It was the time of the day, when the red flash cites the arrival of Sun, just before dawn, when I started towards Surat. On top of that, the weather was rife with a light fog and chill was, just soothing. The feeling soon subsided as Gujarat’s weather knows it better than anyone to taunt us during monsoons. But what a start to the day it was.
I was to meet an amazing group of people, but Saurabh, my guide had a surprise visit in store for me. Kinjal Gajera. Surat is famous for many things, but then, I had Khichu and Dumas beach on top of my mind. In no time, I found myself in front of a lush building with glass windows and I correctly deduced the third thing Suratis are famous for, diamonds.
I knew better by then to judge people by their stature. So removing the rich and posh out of mind, looking at the building, I stepped in to meet her. As we opened the door, she sat on the far end of the room, working on her computer. The room was huge and quiet. Thin, young, and donning an aura which projected strength, is how I would describe her.
Kinjal Gajera is the daughter of Chunnibhai Gajera. She manages branding and marketing of Laxmi Diamonds and Gajera Trust. Gajera brothers (her father and uncles) are owners of the renowned company Laxmi Diamonds founded in 1972. They diligently worked towards setting up the company.
“I grew up with my parents, because my brothers studied in boarding schools. I was a pampered child, with love and not with things. My father had a very big role in my upbringing.”
And she is right. We are a shadow of people we grow up with, our parents, friends, teachers, including people we work with. She tells me how her father helped her keep her eyes in front and ears open to both ends of the world.
“We sat on the floor to dine as a family and also visited the hotels to enjoy the luxury. We weren’t showered with laptops and cars, but given things of necessities at the right times.”
She has a father and uncles who run a company with billions in turnovers, goes without saying each of their meetings were important ones. Kinjal tells me how her father helped her become what she is today.
“My father never thought any of my questions were inane or assumed that I wouldn’t understand because I was young. He ensured I was in the room, even when there was a dignitary coming in to meet him. I was groomed into who I am today, by him.”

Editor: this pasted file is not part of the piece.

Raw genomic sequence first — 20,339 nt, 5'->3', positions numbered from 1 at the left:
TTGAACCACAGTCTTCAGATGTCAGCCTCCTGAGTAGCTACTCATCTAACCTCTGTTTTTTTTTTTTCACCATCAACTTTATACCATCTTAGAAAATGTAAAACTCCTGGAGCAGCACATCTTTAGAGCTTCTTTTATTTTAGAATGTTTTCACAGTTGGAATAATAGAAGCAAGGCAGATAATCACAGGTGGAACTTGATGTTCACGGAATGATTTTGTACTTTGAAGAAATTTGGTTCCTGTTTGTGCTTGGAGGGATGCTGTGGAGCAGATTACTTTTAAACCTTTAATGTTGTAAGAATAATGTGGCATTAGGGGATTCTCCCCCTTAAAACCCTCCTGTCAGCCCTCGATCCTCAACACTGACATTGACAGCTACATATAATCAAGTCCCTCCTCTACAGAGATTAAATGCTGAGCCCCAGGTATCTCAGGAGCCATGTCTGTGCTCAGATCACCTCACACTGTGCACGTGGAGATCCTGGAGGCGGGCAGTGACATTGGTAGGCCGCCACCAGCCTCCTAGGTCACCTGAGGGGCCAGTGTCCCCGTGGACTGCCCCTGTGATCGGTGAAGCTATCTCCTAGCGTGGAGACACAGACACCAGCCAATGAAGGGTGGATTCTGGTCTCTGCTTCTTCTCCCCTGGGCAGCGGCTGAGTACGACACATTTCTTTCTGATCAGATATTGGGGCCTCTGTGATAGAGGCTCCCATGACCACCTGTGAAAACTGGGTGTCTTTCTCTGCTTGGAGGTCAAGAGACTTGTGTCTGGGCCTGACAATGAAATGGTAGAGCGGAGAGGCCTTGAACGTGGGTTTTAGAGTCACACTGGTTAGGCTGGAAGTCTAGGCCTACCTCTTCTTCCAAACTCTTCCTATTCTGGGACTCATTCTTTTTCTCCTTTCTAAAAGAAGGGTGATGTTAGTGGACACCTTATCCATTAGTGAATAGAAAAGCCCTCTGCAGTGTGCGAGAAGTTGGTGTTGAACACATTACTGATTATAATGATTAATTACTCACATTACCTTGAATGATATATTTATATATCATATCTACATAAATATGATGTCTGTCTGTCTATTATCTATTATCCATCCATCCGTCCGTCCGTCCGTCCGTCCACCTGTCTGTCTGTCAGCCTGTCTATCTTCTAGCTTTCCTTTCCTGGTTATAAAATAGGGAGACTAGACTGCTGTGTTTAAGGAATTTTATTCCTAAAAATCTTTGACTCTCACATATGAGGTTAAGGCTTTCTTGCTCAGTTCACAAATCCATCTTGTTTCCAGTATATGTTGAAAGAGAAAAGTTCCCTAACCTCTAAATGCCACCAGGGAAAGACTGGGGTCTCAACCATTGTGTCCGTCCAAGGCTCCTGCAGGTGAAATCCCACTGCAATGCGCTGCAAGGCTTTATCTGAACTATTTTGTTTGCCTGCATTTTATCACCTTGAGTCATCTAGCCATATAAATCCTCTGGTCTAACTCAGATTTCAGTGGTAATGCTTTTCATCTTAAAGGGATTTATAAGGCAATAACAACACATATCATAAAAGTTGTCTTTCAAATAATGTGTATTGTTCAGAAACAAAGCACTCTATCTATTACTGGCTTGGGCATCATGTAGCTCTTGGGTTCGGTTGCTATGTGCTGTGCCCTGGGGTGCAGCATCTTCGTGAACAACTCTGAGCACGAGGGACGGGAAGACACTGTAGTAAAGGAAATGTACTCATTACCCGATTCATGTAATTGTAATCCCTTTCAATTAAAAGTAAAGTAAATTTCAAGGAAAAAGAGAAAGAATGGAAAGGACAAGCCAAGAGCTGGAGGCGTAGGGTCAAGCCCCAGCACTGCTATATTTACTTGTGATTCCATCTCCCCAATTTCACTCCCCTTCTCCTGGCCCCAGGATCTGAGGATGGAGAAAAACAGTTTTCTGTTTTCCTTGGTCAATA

Kinjal didn’t have as easily flowing childhood as it looks like. People assumed and perceived what they wanted to. Was it because of her background? Her gender? Or maybe both.
“I didn’t know why others thought that the only way women can live and dream, were, as long these dreams fit into a man’s view. I have traveled by myself, studied abroad because my father gave me freedom to pursue these dreams.”
During this part of the conversation, she tells me how she’s a feminist in terms of equal opportunities for everyone. She was a mischievous kid and not the brightest one the school, but definitely not a dunce. I say this because what she is doing today, will dispel if what little shred of doubt people had about her.
“I wanted to be a lot of things. I love buildings, astronomy, et. al. and with Sunita’s Makerspace, I am vicariously living those dreams.”
Inspired by the love and support she received growing up, Kinjal named an initiative after her mother, Sunita. Amongst running 17 schools under Gajera trust, she started Sunita’s makerspace where kids with extra-ordinary skills can learn how to find their calling and hone themselves under various fields like dance, technology, music, management, etc. right from the school level.
“Each of the teachers in teaching in schools have a passion apart from the subject they teach. They maybe good with music or sports. They pick up a club from makerspace and mentor the students who have an affinity for the same.”
Kinjal has a very focused vision for Gajera Trust and herself. She plans on bringing in existing talent, by collective and collaborative efforts of all who believe in the vision of building sustainable communities to drive students to become innovators. Kinjal is also supporting TEDxDumas, so I asked her as to why she’s invested in the idea.
“I think the thoughts and efforts that we are putting in are somewhere inspired by other people, other experiences. As I was growing up my father inspired me, shared his experiences with me. And then, I started following TED’s platform in my bachelors and found a new inspiration from the stories people shared.”
If you would like to attend TEDxDumas in Surat this 28th August. Please visit their website.
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